The actor's the thing in the play "The Pink Unicorn."
Elise Forier Edie's one-person comedy is a decent one. Kate Guentzel plays Trisha Lee, a single mom in Texas whose child, Jolene, recently came out as gender-nonbinary, changing their name to Joe.
That revelation leads to Trisha reconsidering many of her relationships in a series of vignettes that include a potent scene in which Trisha, struggling for understanding, recalls a moment from her youth when she didn't feel limited by gender. Maybe, the scene seems to suggest, all of us are gender-nonbinary to a degree.
A play that consists of one actor and a few pieces of furniture could feel static, but Michael Robins' staging is fluid and natural. And the understated design is a good choice. It would be easy to see "Texas" in the script and immediately go to "big hair" and "pink, knockoff Chanel suit" for Trisha. Instead, designer Barb Portinga opts for the chinos and shirt worn by many busy women with good taste.
My issues with the play mostly have to do with its tentativeness, since it seems designed for the audience to congratulate itself for being woke, and also its sloppiness. For instance, the set suggests that we are in Trisha's living room, but why? Guentzel's relationship with the audience has an ease and directness that is just about ideal but, as Trisha addresses us about events from her recent past, it's not clear whom we're supposed to be: Her book club? Jaycees?
A little information along those lines would be helpful in understanding the tone of her talk, which skips past some of what must have been a painful process of understanding. As Trisha offers impersonations of her child, her pastor, her mother and a member of her congregation, "The Pink Unicorn" shifts at time from being a sort of confessional to something like Lily Tomlin's "The Search for Signs of Intelligent Life in the Universe." Is Trisha a stand-up comedian or a mother on a mission?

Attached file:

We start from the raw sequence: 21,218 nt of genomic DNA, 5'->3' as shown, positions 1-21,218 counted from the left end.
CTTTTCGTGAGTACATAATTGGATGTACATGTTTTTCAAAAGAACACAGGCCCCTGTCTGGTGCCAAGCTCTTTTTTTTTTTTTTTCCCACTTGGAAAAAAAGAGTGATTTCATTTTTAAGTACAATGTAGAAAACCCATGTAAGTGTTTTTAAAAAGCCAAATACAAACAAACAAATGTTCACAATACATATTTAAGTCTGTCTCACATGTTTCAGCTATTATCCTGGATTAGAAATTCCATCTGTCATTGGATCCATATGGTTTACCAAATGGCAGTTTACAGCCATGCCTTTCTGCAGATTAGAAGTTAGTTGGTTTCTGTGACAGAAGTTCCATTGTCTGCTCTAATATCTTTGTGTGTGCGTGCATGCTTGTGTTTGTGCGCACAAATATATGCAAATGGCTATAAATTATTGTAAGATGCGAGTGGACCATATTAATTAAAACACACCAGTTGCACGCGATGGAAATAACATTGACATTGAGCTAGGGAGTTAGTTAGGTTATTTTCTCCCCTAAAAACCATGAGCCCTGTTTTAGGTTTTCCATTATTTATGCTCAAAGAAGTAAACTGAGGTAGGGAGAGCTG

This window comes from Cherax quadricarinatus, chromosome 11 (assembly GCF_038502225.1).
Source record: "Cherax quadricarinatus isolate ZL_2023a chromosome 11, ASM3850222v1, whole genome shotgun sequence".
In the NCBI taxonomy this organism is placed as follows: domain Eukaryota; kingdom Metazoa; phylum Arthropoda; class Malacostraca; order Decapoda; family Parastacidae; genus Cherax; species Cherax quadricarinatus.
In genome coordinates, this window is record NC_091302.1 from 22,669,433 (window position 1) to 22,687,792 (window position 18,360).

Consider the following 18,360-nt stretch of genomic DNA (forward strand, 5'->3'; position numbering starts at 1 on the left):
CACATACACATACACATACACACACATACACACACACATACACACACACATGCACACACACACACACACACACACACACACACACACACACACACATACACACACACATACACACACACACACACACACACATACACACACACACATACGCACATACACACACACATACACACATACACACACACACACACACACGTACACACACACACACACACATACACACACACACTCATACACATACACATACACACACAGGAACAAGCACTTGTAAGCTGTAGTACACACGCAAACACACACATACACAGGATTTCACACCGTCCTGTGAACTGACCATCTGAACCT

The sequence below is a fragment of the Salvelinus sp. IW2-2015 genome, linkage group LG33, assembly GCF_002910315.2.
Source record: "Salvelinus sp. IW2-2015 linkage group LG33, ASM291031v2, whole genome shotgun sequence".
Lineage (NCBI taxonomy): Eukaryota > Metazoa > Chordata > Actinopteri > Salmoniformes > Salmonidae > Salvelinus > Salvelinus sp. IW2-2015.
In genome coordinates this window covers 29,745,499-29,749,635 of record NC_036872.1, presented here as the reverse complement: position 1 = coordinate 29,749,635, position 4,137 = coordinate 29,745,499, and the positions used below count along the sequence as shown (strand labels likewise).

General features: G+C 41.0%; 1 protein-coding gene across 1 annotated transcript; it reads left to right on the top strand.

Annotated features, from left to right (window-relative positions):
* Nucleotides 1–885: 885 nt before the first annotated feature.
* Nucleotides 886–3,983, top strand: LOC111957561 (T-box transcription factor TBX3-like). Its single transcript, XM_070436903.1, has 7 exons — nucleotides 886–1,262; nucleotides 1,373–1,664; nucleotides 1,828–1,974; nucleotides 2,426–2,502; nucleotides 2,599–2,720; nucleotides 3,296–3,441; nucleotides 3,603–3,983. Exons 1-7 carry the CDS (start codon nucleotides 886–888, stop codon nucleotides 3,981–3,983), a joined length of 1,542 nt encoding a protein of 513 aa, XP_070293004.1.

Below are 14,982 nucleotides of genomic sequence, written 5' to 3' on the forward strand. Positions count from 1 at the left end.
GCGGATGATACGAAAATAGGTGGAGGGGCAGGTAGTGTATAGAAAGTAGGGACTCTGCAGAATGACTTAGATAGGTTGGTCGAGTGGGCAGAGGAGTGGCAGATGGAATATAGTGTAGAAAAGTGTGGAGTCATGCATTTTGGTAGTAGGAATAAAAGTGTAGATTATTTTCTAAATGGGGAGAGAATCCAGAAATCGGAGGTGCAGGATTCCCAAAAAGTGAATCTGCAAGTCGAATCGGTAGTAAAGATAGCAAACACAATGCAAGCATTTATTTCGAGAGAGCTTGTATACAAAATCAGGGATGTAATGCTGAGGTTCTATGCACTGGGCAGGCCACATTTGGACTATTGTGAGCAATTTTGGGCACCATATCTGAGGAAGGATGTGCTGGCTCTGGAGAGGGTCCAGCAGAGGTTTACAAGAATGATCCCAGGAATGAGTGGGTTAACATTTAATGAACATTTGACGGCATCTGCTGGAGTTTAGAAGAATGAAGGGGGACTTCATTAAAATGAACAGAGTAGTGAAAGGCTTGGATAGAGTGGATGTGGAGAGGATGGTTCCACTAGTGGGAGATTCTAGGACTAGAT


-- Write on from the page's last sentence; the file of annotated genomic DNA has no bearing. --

For sure, Guentzel is an actor on a mission. Her Trisha may have some outdated ideas and may say some awful things about the people who get in her way, but Guentzel makes sure her humanity always shines through, in the big moments when she's confronting church bigotry and the tiny, rueful ones when she's reminiscing about "my baby."
Regardless of Trisha's confusion about what it means that her child is neither a boy nor a girl, Trisha's default is that she loves her child and will do whatever is in her power to support them. Guentzel's generous impersonation of Joe drolly suggests that adolescent disdain will trump gender anytime, while subtly underscoring that the biggest challenges ahead are not Trisha's but Joe's.